I write every single day (barring illness or disaster) to make up for all those years I never wrote. Some lucky people discover they want to be a writer when they are young. They keep journals and write secret stories that they never share with anyone. Now they refer to those journals for story ideas and to remember what they felt like when they were young. I never shared stories with anyone, because I never wrote them.
Why didn’t you think you could be a writer when you were young?
First of all my handwriting was terrible. When I was growing up, computers didn’t exist, so handwriting was important. No matter how hard I tried, I never got the knack of slanting my letters in the proper direction.
Secondly whenever I handed in stories to my teachers, I hoped for an A. Most of the time, I was lucky to get a B. If I couldn’t write wonderful stories as a child, how could I possible write stories as an adult? Therefore I put writing out of my mind, but kept on reading.
What were your favorite books as a child?
My favorite books were biographies. I especially loved reading about women who did great things. Perhaps my love of TWENTY YEARS AT HULL HOUSE by Jane Addams led me to become a social worker which in turn led me to work in a hospital where I met my husband. I also loved THE SECRET GARDEN, FERDINAND THE BULL, and THE NANCY DREW MYSTERIES.
How did you finally get into writing?
When your family has four children, there is lots, AND LOTS, AND LOTS! of noise in the house. One daughter would be asking me for a sandwich, a son to turn on the bathtub water and another son to help him with his spelling words, and the baby crying to have her diaper changed. Someone always needed my attention.The only quiet time came just before my children took a nap or went to bed at night. Then we would sit together on a sofa, chair, or a bed, snuggling so close our skins would touch, and we would read. I loved those warm quiet times focused on a book so much I decided I’d like to try writing books for other children and adults to share together. Of the 11 books I’ve published, seven end either in bed or at bedtime, taking me back, and I hope readers, to those special times story times I shared with my children.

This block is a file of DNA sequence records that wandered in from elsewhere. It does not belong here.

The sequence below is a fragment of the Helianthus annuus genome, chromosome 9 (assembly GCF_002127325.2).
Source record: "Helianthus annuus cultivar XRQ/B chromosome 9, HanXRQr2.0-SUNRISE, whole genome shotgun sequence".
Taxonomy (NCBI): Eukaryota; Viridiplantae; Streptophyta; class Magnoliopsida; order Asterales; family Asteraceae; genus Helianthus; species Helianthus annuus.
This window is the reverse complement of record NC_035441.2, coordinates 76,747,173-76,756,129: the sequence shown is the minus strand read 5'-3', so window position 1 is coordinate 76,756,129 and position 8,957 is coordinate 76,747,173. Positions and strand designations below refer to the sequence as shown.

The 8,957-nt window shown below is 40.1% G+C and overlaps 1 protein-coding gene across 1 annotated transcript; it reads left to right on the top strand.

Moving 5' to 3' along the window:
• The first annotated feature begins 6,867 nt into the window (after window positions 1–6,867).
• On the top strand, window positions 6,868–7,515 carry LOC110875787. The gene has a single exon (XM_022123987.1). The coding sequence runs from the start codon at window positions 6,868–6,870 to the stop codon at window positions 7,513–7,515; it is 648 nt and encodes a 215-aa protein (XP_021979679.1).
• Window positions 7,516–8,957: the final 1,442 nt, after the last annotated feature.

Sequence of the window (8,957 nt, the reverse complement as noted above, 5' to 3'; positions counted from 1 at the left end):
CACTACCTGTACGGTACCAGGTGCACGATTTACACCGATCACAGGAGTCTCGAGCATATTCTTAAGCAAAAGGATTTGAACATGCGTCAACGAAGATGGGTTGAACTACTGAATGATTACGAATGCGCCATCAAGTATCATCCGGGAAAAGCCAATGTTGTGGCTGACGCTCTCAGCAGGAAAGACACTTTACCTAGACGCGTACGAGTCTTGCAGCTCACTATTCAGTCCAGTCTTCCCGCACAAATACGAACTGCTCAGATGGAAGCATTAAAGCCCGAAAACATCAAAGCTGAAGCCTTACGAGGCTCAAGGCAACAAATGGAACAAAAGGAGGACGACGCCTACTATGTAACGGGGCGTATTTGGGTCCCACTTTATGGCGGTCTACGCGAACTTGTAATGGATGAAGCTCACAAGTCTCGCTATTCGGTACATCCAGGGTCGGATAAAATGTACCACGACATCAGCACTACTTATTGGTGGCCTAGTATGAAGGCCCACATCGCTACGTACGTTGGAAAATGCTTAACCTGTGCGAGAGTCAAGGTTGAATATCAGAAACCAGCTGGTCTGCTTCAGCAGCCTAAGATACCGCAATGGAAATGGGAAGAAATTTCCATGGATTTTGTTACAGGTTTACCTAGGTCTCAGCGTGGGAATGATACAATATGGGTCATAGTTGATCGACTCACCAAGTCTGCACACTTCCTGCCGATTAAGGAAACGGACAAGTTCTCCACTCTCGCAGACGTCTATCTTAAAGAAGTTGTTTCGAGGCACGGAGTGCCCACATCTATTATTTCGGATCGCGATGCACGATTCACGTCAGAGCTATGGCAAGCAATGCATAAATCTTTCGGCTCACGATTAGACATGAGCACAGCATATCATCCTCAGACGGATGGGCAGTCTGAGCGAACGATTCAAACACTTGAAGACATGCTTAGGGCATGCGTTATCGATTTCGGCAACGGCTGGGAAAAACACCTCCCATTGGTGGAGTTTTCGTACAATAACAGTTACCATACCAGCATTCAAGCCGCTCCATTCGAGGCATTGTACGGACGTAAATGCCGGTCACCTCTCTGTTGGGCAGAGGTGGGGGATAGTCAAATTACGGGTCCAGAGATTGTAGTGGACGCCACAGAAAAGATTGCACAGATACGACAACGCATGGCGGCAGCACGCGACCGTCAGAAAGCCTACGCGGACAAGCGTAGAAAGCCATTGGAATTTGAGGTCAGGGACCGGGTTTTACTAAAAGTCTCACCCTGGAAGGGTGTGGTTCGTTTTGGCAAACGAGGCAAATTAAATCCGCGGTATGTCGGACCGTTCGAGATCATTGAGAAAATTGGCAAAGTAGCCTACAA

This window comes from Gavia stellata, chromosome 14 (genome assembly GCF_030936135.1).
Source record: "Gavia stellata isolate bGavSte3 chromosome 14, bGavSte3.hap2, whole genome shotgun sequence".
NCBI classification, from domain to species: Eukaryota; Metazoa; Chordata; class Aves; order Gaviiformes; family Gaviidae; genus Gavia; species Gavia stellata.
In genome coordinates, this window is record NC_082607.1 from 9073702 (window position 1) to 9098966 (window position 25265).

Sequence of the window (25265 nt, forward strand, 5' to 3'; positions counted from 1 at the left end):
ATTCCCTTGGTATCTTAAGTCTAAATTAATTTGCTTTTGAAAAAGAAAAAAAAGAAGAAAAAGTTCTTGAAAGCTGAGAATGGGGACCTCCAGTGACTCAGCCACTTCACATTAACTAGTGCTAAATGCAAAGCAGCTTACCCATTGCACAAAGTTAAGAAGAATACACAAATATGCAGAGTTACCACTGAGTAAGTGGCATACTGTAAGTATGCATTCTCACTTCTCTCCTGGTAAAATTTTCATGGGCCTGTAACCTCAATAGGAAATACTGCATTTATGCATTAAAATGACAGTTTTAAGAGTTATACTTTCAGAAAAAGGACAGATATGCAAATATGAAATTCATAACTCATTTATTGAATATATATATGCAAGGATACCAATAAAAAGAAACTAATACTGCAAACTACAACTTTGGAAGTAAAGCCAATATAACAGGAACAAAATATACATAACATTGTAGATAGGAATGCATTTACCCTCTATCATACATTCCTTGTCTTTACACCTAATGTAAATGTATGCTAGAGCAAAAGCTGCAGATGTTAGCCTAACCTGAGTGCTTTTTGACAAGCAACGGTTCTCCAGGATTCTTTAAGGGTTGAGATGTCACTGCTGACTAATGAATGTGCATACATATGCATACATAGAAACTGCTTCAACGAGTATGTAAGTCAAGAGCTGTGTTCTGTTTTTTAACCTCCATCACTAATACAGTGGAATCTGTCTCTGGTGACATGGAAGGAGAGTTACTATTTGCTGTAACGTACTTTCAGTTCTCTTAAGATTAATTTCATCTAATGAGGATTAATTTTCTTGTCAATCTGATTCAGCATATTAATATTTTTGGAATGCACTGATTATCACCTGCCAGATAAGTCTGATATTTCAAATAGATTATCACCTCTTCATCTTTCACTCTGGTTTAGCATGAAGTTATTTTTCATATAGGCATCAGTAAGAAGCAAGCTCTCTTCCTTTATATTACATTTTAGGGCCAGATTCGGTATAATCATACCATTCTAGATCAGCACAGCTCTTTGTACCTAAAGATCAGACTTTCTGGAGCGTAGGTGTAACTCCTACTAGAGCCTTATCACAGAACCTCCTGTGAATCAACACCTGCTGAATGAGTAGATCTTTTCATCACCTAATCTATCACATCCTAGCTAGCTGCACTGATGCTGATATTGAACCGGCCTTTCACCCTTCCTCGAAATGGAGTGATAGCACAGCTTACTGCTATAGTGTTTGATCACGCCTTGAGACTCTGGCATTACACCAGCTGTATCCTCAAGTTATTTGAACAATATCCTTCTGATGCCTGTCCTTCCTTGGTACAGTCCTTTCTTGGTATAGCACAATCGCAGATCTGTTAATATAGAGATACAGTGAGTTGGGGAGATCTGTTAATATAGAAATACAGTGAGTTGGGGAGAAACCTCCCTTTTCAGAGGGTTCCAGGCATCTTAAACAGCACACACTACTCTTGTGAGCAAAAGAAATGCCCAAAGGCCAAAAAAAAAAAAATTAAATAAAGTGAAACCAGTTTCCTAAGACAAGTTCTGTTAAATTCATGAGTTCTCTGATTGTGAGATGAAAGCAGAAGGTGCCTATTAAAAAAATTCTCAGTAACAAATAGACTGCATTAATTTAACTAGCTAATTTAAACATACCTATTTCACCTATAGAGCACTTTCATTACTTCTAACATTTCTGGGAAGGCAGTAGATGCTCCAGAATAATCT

When was your first book published?
Achieving the goal of being a writer was infinitely more difficult than I’d imagined. I wrote stories and sent them out, but they kept being returned with nothing but a form rejection. The day 12 rejections arrived, I realized DUH! maybe I needed some help. Thank heavens for UCLA Extension. The next catalog had a notice for a class taught by Sonia Levitin. Every Tuesday night for 10 weeks, I made the long drive in bumper-to-bumper traffic to the campus. But I was hooked. More classes followed with Sonia, plus others with Myra Cohn Livingston and Sue Alexander. My first sale, OWL AT NIGHT, was a story I worked on in Sue’s class. That sale came in 1986, five years and 180 rejections of 18 different stories, after I had started writing. So grateful for the help I got from UCLA Extension, I now teach there, hoping to give back a tiny bit of what that school gave to me.
Where do you get your ideas?
Ideas come to me first of all from things I love. EIGHT HANDS ROUND: A Patchwork Alphabet and THE SEASONS SEWN: A Year in Patchwork grew out of my sewing of patchwork and my interest in the way people lived in long ago times. ALL BY HERSELF, a collection of poetry was inspired by my childhood interest in biographies. The ideas for SHADOWS ARE ABOUT and HELLO TOES! HELLO FEET! came to me on morning walks. On another walk, I saw a car with a license plate that said MANANA and MANANA IGUANA was born. EVERYTHING TO SPEND THE NIGHT was inspired by my children who loved to sleep over at friend’s houses and just like the main character, often forgot to pack something important. LITTLE MONKEY SAYS GOOD NIGHT came from one of my children who loved to say good night to everyone and everything in the house before he went to sleep. It wasn’t until I decided to change him into a monkey and put him in a circus though that the story took off. The world is so full of ideas, I have to shut them out while I’m busy working on a project. Otherwise I get too distracted and leave that project to start a new story.